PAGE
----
By John Rozentals.
question I’m asked often enough to make it worth pondering. Is a wine that
costs twice as much as another necessarily twice as good?
wines that lobbed on my desk last week provided the near-perfect basis for such
a comparison — two reds, both from the same winemaker, produced from the same
area and from the same grape variety, but one priced at $30, the other at $18.
Michael Fragos, a thoughtful winemaker who loves provoking discussion.
$30 corner stood the Chapel Hill 2015 McLaren Vale Shiraz. Its opponent,
weighing in at $18, was the Chapel Hill 2016 The Parson Shiraz, also made by
Michael Fragos from grapes grown at McLaren Vale.
question, of course, is a trifle facetious. What basis do we have for making
the comparison? Perhaps the only valid basis would be to score both wines on a
system such as that often used by show judges.
involves scoring each wine out of 20, with three points allocated to colour/appearance,
seven to bouquet and ten to palate. A wine scoring 18.5 or better would be
rated as a gold-medal wine, a score of 17 to 18.4 would be given a silver
medal, while 15.5 to 16.9 would garner a bronze medal.
exceptionally strong class of wines may return quite a few gold medals, a weak
class may be given none at all.
probably rate the $30 wine at about 18 points, awarding it a high silver. To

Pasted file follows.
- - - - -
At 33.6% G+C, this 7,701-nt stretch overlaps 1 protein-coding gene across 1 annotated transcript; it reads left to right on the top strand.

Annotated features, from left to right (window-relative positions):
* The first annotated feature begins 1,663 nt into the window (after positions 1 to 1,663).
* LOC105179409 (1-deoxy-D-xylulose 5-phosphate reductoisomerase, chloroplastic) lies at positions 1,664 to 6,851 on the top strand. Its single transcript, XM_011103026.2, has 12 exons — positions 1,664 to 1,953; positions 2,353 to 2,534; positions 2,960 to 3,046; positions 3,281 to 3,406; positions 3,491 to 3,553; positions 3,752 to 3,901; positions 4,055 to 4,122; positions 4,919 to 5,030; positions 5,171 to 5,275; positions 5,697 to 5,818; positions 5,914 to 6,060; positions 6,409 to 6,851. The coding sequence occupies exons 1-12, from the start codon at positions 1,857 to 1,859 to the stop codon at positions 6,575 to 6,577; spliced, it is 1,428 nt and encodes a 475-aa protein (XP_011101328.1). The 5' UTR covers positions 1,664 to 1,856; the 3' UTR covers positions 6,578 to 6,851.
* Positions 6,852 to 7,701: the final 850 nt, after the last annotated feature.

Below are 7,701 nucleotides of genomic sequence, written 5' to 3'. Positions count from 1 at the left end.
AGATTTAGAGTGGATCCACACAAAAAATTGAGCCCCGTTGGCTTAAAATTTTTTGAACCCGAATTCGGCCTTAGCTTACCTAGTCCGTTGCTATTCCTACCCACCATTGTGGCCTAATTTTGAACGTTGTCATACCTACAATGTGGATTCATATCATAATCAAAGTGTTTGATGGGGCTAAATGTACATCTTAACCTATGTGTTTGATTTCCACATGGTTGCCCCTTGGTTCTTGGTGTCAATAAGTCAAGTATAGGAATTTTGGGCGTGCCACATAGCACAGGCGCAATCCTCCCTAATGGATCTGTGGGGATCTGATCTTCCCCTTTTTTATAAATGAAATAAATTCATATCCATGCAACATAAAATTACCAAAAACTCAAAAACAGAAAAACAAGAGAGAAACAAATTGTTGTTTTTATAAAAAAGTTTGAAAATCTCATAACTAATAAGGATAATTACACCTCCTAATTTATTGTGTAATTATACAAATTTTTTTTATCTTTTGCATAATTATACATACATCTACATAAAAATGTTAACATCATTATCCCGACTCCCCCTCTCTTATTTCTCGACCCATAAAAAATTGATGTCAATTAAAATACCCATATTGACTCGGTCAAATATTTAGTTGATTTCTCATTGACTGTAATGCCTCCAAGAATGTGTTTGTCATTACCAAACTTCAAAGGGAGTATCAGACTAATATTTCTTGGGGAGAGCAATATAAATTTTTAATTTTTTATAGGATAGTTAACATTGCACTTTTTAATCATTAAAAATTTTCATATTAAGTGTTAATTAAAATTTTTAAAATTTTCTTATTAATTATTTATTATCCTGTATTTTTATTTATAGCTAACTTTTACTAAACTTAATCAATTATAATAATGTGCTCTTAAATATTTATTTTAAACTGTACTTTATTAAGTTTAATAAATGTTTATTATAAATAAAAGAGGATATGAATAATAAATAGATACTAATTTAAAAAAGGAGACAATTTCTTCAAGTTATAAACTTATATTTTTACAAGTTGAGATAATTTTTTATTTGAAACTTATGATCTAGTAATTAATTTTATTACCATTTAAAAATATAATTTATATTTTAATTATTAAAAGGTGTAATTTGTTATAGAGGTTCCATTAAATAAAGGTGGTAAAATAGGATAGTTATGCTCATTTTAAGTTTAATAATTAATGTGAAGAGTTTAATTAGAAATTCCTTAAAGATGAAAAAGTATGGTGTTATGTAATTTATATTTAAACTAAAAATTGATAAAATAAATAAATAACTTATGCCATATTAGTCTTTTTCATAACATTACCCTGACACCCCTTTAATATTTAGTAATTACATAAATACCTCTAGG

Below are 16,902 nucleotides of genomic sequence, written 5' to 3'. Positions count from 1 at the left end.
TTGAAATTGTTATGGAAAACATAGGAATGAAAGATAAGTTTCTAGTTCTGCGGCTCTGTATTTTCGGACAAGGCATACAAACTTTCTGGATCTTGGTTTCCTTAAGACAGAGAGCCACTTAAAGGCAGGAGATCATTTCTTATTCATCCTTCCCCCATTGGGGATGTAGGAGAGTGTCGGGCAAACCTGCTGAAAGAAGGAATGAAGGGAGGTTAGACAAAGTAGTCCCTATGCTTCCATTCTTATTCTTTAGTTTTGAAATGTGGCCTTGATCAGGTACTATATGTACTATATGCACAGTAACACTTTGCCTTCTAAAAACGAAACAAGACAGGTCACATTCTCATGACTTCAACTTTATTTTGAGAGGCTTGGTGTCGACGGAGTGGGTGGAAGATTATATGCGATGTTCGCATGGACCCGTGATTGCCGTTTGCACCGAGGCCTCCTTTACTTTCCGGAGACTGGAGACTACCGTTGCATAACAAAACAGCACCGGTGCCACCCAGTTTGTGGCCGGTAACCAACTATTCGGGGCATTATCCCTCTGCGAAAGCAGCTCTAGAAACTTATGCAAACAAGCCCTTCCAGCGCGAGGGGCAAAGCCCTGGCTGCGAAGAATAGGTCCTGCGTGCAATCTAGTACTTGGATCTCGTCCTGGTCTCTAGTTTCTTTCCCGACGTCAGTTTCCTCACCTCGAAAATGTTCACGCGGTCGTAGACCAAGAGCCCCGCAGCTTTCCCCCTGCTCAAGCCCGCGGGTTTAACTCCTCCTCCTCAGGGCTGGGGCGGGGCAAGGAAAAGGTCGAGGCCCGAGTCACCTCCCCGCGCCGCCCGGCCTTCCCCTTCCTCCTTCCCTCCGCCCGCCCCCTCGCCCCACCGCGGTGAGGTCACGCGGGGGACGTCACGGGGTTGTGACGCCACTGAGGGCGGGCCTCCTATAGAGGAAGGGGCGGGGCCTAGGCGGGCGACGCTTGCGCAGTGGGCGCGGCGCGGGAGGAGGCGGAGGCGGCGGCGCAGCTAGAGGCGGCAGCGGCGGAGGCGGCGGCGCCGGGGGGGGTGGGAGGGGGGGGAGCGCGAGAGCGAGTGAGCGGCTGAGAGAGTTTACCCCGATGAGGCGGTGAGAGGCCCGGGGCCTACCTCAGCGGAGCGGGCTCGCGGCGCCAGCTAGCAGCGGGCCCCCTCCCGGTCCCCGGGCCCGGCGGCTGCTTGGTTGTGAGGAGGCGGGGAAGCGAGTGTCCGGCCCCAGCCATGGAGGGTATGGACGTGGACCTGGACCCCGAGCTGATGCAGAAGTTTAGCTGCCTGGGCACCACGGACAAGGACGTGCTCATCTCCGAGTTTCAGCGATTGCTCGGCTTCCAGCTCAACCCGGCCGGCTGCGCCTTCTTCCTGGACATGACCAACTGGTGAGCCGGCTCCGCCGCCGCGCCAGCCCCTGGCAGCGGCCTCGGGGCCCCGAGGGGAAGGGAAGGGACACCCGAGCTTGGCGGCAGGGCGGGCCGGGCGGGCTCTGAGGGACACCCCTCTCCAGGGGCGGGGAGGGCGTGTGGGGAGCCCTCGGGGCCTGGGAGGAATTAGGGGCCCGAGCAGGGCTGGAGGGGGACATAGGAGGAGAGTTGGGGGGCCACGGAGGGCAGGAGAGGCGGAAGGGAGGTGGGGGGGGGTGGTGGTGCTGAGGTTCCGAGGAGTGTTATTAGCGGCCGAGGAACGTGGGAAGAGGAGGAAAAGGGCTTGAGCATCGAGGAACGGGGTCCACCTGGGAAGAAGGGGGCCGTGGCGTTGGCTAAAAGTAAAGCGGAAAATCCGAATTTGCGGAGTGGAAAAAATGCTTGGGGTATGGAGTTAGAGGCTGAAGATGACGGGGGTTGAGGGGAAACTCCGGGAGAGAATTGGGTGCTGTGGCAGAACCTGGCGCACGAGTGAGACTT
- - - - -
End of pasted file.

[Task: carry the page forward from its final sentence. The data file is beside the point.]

say that the $18 wine was only a little over half as good would mean scoring it
about 11, but such a score would indicate a wine that was seriously so faulty that
most consumers would probably choose not to put it in their mouths.
I’d probably score the cheaper wine at about 15-16 points.
answer to the original question is a definite no. A wine that costs twice as
much as another isn’t going to be twice as good, but it should definitely be
remember something from high-school economics about the law of diminishing
marginal returns. I think it may have some application here.
Hill 2015 McLaren Vale Shiraz ($30): A lovely, richly flavoured, mouth-filling
dry red with a great depth of complex flavours.
Hill 2016 The Parson Shiraz ($18): A simpler, considerably less faceted wine
without the same depth of flavour on the palate. Still a perfectly acceptable
dry red though.
Wine of the Week:
Estate 2016 Moscato ($10): An unashamedly commercial style with low alcohol
(just 7 per cent) and plenty of residual sugar, showing light-bodied but excellent
fruity Muscat flavour. Serve chilled.